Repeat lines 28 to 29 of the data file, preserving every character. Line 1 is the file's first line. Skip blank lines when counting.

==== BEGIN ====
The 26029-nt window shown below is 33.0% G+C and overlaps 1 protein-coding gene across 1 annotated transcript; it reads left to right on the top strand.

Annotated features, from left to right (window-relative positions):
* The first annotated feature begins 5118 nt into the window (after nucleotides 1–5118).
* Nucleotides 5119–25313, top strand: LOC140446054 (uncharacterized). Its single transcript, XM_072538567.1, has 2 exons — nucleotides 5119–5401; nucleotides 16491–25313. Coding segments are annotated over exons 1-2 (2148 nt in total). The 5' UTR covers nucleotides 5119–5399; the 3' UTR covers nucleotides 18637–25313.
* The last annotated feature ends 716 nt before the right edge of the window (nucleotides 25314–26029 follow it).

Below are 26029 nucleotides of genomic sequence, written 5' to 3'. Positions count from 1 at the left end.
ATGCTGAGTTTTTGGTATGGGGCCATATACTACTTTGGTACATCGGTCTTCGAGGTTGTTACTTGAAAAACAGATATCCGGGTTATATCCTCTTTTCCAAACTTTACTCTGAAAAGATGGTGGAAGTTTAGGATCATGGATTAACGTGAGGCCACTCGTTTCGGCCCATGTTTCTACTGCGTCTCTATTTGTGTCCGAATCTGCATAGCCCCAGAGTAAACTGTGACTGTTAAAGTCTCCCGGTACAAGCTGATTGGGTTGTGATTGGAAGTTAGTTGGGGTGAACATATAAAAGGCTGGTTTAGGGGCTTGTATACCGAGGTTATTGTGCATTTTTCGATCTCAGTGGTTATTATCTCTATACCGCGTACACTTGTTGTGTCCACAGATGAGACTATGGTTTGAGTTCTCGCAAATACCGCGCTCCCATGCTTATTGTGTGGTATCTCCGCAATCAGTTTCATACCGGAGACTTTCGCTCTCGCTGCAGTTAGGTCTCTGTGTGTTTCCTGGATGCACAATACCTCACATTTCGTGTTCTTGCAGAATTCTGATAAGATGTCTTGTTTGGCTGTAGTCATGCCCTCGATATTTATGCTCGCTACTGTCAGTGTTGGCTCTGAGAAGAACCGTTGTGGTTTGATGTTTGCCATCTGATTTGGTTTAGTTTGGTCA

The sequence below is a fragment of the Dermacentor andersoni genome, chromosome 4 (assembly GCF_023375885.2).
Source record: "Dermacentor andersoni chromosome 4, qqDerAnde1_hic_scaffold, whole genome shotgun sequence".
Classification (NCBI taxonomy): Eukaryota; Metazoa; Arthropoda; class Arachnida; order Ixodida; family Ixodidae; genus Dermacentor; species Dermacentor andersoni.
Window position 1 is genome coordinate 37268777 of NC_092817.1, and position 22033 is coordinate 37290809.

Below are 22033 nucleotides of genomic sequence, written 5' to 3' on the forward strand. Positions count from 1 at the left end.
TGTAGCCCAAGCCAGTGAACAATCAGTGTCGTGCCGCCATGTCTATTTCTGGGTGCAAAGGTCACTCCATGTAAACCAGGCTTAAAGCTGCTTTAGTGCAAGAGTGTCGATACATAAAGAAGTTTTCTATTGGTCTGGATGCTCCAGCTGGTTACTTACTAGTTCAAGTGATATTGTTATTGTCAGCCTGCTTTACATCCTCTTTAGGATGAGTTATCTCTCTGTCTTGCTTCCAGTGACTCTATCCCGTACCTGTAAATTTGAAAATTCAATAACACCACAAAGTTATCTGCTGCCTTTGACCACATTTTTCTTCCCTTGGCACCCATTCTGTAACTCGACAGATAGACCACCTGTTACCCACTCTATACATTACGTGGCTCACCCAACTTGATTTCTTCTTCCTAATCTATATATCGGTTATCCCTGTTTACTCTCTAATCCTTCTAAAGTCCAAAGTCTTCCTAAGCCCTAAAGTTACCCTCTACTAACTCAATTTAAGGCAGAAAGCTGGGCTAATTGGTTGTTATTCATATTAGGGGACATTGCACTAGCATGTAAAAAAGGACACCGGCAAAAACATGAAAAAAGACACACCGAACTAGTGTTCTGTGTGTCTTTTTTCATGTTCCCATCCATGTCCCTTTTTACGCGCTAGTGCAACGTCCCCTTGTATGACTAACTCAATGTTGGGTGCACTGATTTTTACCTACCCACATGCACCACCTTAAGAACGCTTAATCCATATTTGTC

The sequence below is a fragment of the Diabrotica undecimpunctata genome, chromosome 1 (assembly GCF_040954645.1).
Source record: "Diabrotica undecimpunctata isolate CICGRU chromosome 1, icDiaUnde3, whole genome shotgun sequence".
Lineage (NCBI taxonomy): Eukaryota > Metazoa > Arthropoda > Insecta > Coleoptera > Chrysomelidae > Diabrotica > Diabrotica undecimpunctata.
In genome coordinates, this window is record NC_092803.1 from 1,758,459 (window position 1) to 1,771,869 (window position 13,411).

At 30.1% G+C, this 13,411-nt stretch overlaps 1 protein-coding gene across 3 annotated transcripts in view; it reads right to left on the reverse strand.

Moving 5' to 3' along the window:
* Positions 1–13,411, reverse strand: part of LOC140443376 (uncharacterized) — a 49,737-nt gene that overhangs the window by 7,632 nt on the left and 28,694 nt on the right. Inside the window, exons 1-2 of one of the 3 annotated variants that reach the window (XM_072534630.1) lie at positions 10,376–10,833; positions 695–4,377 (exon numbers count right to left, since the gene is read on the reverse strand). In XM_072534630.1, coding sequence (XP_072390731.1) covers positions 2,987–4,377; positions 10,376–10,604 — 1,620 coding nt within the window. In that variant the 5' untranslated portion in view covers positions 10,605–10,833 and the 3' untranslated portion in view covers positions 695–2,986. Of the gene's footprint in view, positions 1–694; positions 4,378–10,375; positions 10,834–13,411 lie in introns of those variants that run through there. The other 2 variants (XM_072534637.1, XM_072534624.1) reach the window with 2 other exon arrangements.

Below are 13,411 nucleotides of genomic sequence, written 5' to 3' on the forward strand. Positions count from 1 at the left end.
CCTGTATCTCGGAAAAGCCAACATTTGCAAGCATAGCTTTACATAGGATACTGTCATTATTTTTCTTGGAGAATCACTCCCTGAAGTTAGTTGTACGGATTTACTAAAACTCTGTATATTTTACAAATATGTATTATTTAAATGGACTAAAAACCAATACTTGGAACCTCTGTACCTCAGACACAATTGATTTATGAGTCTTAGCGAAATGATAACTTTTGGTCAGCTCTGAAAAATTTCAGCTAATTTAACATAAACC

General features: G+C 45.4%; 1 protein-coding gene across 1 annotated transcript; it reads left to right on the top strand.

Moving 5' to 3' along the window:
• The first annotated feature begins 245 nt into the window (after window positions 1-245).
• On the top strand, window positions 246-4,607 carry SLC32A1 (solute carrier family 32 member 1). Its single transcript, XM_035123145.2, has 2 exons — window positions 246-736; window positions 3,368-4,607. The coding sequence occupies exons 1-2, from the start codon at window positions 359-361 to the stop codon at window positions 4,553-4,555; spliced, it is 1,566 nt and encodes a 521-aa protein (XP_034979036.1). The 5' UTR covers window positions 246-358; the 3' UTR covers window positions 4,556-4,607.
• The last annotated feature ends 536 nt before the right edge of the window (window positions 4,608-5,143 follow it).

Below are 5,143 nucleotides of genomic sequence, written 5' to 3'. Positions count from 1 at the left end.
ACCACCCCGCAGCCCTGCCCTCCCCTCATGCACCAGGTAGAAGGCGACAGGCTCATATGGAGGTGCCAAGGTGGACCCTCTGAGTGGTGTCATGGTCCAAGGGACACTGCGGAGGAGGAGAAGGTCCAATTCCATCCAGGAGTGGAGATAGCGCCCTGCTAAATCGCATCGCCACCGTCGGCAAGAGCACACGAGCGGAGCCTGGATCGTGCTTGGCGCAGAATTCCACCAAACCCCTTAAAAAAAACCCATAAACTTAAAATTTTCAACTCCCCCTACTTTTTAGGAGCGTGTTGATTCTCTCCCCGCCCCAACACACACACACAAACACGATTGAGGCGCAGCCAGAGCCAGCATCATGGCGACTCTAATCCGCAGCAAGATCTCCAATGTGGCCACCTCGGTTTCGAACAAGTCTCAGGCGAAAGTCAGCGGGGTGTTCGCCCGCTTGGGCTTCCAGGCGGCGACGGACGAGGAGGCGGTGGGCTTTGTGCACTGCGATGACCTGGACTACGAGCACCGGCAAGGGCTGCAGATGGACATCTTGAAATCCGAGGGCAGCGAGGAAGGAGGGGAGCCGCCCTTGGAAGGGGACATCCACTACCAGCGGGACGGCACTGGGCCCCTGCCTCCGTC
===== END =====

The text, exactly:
Below are 5,143 nucleotides of genomic sequence, written 5' to 3'. Positions count from 1 at the left end.
ACCACCCCGCAGCCCTGCCCTCCCCTCATGCACCAGGTAGAAGGCGACAGGCTCATATGGAGGTGCCAAGGTGGACCCTCTGAGTGGTGTCATGGTCCAAGGGACACTGCGGAGGAGGAGAAGGTCCAATTCCATCCAGGAGTGGAGATAGCGCCCTGCTAAATCGCATCGCCACCGTCGGCAAGAGCACACGAGCGGAGCCTGGATCGTGCTTGGCGCAGAATTCCACCAAACCCCTTAAAAAAAACCCATAAACTTAAAATTTTCAACTCCCCCTACTTTTTAGGAGCGTGTTGATTCTCTCCCCGCCCCAACACACACACACAAACACGATTGAGGCGCAGCCAGAGCCAGCATCATGGCGACTCTAATCCGCAGCAAGATCTCCAATGTGGCCACCTCGGTTTCGAACAAGTCTCAGGCGAAAGTCAGCGGGGTGTTCGCCCGCTTGGGCTTCCAGGCGGCGACGGACGAGGAGGCGGTGGGCTTTGTGCACTGCGATGACCTGGACTACGAGCACCGGCAAGGGCTGCAGATGGACATCTTGAAATCCGAGGGCAGCGAGGAAGGAGGGGAGCCGCCCTTGGAAGGGGACATCCACTACCAGCGGGACGGCACTGGGCCCCTGCCTCCGTC